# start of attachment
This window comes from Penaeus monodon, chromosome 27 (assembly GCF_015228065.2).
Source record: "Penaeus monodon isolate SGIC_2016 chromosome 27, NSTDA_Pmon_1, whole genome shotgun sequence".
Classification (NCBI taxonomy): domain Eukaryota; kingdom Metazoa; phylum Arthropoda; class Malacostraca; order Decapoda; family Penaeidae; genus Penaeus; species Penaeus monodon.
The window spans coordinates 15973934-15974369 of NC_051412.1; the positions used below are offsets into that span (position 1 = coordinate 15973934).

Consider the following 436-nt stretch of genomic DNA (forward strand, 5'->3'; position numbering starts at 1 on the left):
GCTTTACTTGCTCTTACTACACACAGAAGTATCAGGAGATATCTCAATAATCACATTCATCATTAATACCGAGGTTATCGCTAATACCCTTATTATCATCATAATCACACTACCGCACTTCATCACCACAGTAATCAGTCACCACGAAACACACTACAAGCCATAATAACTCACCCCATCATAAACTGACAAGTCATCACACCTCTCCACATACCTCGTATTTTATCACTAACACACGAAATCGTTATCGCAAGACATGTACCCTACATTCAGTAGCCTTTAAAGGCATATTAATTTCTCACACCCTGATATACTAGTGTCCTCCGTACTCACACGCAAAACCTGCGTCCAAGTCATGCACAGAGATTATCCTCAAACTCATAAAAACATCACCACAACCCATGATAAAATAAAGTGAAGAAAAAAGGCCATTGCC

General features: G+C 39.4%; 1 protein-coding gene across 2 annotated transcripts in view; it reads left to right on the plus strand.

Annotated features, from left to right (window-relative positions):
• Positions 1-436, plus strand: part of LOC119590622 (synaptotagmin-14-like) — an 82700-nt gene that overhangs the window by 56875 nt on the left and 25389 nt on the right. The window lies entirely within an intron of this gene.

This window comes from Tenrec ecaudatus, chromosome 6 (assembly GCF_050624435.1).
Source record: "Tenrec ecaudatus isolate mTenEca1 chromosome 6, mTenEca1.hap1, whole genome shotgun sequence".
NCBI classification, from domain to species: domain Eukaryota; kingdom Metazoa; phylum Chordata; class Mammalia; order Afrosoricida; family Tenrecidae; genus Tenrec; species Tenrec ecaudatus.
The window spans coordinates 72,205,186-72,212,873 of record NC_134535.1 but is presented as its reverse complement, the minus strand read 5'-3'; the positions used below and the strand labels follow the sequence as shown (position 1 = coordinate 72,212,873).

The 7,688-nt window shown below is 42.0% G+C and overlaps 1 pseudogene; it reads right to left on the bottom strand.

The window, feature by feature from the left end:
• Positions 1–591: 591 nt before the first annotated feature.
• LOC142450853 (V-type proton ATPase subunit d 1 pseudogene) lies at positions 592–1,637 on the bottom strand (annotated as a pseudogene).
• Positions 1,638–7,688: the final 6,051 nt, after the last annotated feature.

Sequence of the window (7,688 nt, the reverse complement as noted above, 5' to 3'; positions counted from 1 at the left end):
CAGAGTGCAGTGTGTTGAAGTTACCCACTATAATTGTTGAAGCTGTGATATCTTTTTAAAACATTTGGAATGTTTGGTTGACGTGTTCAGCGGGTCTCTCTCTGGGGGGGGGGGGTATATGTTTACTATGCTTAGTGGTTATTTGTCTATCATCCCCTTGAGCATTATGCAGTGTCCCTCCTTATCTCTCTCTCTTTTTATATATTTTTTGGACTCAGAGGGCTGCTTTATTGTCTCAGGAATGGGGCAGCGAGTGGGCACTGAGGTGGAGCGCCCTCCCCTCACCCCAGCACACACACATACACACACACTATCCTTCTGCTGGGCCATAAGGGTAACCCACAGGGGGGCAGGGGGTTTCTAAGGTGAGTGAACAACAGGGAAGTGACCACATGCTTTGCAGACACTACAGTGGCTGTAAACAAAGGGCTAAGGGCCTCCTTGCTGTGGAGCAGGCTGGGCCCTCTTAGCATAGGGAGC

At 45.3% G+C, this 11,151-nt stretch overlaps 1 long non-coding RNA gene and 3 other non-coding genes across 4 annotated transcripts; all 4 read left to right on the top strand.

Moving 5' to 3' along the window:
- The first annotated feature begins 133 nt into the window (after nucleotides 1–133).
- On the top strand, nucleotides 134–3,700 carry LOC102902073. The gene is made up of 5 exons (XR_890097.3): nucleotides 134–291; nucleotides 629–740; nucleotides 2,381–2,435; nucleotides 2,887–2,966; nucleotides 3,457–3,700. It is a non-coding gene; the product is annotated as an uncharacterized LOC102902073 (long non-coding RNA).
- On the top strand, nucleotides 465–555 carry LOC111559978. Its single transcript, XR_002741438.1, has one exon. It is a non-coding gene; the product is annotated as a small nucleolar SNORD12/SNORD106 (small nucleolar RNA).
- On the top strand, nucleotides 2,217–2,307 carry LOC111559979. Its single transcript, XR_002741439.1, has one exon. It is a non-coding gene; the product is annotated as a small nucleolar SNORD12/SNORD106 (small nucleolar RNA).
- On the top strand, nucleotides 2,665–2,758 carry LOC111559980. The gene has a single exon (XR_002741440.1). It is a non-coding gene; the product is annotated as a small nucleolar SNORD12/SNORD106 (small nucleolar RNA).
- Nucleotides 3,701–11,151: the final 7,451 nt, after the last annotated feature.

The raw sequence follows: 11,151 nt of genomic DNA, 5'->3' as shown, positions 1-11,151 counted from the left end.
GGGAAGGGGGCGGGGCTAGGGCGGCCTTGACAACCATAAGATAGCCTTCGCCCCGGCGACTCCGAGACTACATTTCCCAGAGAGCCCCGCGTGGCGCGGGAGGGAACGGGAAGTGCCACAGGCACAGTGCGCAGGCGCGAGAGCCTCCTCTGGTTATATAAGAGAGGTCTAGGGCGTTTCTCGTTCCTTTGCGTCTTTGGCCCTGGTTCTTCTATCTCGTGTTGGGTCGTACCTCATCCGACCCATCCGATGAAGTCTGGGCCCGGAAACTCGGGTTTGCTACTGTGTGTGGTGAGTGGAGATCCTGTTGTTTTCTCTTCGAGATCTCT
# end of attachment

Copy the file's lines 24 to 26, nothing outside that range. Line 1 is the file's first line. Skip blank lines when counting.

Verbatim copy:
- On the top strand, nucleotides 134–3,700 carry LOC102902073. The gene is made up of 5 exons (XR_890097.3): nucleotides 134–291; nucleotides 629–740; nucleotides 2,381–2,435; nucleotides 2,887–2,966; nucleotides 3,457–3,700. It is a non-coding gene; the product is annotated as an uncharacterized LOC102902073 (long non-coding RNA).
- On the top strand, nucleotides 465–555 carry LOC111559978. Its single transcript, XR_002741438.1, has one exon. It is a non-coding gene; the product is annotated as a small nucleolar SNORD12/SNORD106 (small nucleolar RNA).
- On the top strand, nucleotides 2,217–2,307 carry LOC111559979. Its single transcript, XR_002741439.1, has one exon. It is a non-coding gene; the product is annotated as a small nucleolar SNORD12/SNORD106 (small nucleolar RNA).